One man's Merc is another's Pinto

A son's dream for a flashy new car kicks into high gear when the family jalopy seizes up. But he hadn't reckoned on his father's resourcefulness.

My teenage son is ashamed of our car.

This, despite my having recited to Alyosha my philosophy about owning a vehicle, to wit: A car should last forever.

In truth, I believe that it's almost always cheaper to repair a car than to buy a new one. My rig is a bright red 1989 Dodge Raider with a Mitsubishi engine - a model that ceased production 11 years ago (or, in my son's words, "in the last millennium").

True, it's gone through a set of brakes, a battery, a clutch, a head gasket, tie rods, an exhaust system, a windshield, and a power-steering unit, but repairing a car with such frequency makes it all the more mine, because I feel that I've numbered every one of its bones. And the sum total of the repairs is still far, far less than the price of a new car.

Beyond this, my car is unique, resembling nothing so much as a big red box on wheels that lists and chatters along, in constant danger of being fetched sideways by the wind. For this reason I enjoy high visibility in my community, and I am often approached with preambles such as, "I saw your car down at the hardware store today and was wondering...."

Of course, this attribute is lost on my son, who thinks only of our breakdown record. For him, the repairs only serve to lend volume to his long, mournful song of lament as he watches the latest models zip by while we lumber, tanklike, along Maine's rolling and winding byways.

Last year, however, I must admit that I came frightfully close to actualizing Alyosha's dream of dreams. On our way to one of his soccer matches on a searing day, the car began to wheeze and hiccup before finally giving up the ghost with a harsh metallic shudder.

There we were, my son and I, 70 miles from home, standing alongside my useless heap while it hissed and steamed. Then Alyosha did some hissing and steaming of his own and demanded, "Now will you get a new car?"

"We shall see," I murmured, and I could sense his spirits rise.

I had the car towed all the way back to our local garage, where the diagnosis was grave: "Tossed a bearing," pronounced the mechanic. "That's it."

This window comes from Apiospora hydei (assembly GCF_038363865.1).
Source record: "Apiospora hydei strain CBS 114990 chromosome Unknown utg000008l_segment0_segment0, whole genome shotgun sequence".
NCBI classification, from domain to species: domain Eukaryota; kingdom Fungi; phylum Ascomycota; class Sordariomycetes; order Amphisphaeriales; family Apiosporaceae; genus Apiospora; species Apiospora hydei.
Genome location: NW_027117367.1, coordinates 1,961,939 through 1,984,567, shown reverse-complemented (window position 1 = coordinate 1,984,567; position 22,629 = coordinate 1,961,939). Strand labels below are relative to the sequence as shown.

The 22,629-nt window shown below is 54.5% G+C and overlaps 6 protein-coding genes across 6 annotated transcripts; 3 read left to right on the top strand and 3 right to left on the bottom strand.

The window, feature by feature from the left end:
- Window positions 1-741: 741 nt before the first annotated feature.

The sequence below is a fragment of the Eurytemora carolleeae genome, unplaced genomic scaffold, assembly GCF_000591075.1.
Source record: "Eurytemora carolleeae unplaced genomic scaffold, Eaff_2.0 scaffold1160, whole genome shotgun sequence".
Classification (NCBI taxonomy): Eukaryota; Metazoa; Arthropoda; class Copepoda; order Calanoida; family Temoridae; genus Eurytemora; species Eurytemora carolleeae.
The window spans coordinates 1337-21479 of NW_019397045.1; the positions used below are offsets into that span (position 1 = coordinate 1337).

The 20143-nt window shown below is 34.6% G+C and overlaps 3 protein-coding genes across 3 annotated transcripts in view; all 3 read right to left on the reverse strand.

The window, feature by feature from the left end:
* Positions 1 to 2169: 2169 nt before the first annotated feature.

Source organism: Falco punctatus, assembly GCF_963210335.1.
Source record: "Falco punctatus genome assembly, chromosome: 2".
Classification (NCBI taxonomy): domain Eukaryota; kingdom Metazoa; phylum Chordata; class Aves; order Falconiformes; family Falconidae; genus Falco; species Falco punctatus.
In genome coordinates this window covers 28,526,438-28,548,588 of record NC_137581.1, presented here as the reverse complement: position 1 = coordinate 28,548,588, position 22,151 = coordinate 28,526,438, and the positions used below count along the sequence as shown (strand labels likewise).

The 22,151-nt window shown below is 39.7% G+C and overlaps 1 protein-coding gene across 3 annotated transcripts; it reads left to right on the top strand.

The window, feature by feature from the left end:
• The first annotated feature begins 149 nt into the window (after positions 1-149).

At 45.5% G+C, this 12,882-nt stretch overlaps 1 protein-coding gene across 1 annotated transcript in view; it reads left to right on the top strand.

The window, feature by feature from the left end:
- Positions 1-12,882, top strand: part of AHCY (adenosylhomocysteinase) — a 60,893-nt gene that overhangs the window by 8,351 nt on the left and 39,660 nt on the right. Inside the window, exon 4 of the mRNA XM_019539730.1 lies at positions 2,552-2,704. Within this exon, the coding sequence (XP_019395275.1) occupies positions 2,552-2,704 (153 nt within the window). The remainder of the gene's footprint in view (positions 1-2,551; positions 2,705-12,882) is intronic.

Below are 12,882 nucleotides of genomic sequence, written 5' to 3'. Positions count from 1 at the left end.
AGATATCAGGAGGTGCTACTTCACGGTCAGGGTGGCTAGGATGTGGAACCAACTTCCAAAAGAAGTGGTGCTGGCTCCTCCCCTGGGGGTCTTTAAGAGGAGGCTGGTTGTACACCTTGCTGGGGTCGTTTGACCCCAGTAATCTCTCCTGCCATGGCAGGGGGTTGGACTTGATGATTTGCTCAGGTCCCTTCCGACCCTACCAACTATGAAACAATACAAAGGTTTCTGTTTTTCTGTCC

"It?" I questioned.

The veteran looked at me and nodded. "It," he repeated.

Hmmm. I sat home that night, pensive and solitary in my easy chair while my son paged through new-car brochures with gleeful abandon. "Look at this one!" he'd cry out. "It's on sale for only $20,000. It says there are only a few left and they're going fast, so we'd better hurry."

As he continued to pore and dream, I reached for the newspaper.

Turning to the auto section, I listlessly scanned the offerings. And then I took notice of something and sat bolt upright. A display ad. I INSTALL REBUILT ENGINES. 5-YEAR WARRANTY. Followed by a short list of engines, including the very one I needed: a Mitsubishi 2.6 liter, 4 cylinder. For only $960!

Of course. Why hadn't I thought of it? It was foolish to get rid of a car just because its engine had burned out. This was, in my mind, akin to buying a new house because the furnace had stopped working.

"Alyosha!" I announced, springing to my feet. "I've just saved us $19,000!"

Immediately cognizant of what was afoot, my son slapped his head and rolled his eyes.

The next day I had my car towed 20 miles into hill country, to the garage that would do the engine transplant. It was just as advertised. They had my motor, installed it, and handed me a five-year warranty.

When I arrived back home in my old, familiar rig, I felt as if I were returning in triumph from some heroic deed. Friends along the way leaned out to wave at me, the mechanic in my local garage shouted his congratulations, and some unfamiliar - but pleasant-looking - woman blew me a kiss.

I turned onto the school grounds and rolled into a space just as my son was coming off the soccer field. When he saw what I was driving his expression dropped.

"Look!" I said to him as he approached the car. "Fixed. She's running like a watch."

My son plopped himself into the passenger seat, looking grim and overburdened.

"Aren't you happy, sport?" I asked him.

Silence.

"But everyone else is happy," I said by way of encouragement.

He looked at me with big eyes. "That's because they all have new cars!"

With that, I drove us to the nearest restaurant, where Alyosha availed himself of the calming power of pepperoni pizza.

(c) Copyright 2001. The Christian Science Publishing Society

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